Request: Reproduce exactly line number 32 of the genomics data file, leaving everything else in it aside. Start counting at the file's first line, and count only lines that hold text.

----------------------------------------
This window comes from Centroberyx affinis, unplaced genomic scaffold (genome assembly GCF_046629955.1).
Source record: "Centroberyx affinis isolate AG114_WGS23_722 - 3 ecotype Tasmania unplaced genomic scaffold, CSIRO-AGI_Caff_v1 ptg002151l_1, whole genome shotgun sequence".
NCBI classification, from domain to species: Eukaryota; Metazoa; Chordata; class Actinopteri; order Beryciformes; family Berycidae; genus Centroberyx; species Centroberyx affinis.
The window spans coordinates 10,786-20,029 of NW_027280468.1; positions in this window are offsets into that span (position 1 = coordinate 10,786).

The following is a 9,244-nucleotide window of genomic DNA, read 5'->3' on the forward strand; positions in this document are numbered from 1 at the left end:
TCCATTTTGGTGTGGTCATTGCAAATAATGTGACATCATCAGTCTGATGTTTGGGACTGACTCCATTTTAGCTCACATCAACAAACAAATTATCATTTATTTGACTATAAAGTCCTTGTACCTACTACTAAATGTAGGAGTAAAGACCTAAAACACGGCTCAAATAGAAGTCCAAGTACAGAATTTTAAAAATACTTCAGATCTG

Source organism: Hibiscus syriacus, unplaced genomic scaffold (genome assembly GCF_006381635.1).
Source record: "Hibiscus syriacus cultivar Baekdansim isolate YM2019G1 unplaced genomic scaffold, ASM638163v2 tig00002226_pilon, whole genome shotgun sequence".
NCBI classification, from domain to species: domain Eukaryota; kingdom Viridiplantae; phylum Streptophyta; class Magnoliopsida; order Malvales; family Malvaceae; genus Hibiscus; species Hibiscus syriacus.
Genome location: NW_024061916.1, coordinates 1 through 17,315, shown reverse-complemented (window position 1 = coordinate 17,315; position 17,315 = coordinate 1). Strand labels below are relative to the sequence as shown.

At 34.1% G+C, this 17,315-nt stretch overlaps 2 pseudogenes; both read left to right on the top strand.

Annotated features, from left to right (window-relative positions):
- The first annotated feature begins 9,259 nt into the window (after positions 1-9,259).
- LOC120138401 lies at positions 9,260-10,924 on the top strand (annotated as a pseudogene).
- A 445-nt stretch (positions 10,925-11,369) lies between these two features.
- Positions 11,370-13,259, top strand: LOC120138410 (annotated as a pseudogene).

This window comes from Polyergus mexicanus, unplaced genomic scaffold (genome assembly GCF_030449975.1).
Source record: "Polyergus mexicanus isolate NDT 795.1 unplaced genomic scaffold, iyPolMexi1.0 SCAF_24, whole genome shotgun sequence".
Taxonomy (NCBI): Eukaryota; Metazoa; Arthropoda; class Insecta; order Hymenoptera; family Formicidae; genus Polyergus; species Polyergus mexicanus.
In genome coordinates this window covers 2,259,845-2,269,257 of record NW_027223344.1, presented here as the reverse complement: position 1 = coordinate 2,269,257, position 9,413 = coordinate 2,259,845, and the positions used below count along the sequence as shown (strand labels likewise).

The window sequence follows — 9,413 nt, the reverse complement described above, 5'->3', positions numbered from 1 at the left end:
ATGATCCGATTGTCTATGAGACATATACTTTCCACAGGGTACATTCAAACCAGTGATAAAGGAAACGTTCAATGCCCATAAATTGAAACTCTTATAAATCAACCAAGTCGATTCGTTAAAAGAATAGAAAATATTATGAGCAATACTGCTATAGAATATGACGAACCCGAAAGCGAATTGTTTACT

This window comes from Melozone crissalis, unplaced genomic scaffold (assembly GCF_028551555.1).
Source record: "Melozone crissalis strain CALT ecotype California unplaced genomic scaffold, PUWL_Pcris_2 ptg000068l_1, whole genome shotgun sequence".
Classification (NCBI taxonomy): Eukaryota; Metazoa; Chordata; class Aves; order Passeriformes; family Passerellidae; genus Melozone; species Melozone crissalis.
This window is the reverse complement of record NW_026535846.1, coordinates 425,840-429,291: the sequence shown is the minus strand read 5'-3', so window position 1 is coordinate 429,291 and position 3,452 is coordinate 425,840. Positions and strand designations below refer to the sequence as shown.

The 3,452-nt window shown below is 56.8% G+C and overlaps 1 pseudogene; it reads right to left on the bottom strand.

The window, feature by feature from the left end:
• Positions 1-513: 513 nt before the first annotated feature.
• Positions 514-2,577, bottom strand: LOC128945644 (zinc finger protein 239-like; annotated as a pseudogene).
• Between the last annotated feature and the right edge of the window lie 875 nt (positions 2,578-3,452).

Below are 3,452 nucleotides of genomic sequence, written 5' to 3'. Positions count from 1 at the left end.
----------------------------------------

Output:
Below are 3,452 nucleotides of genomic sequence, written 5' to 3'. Positions count from 1 at the left end.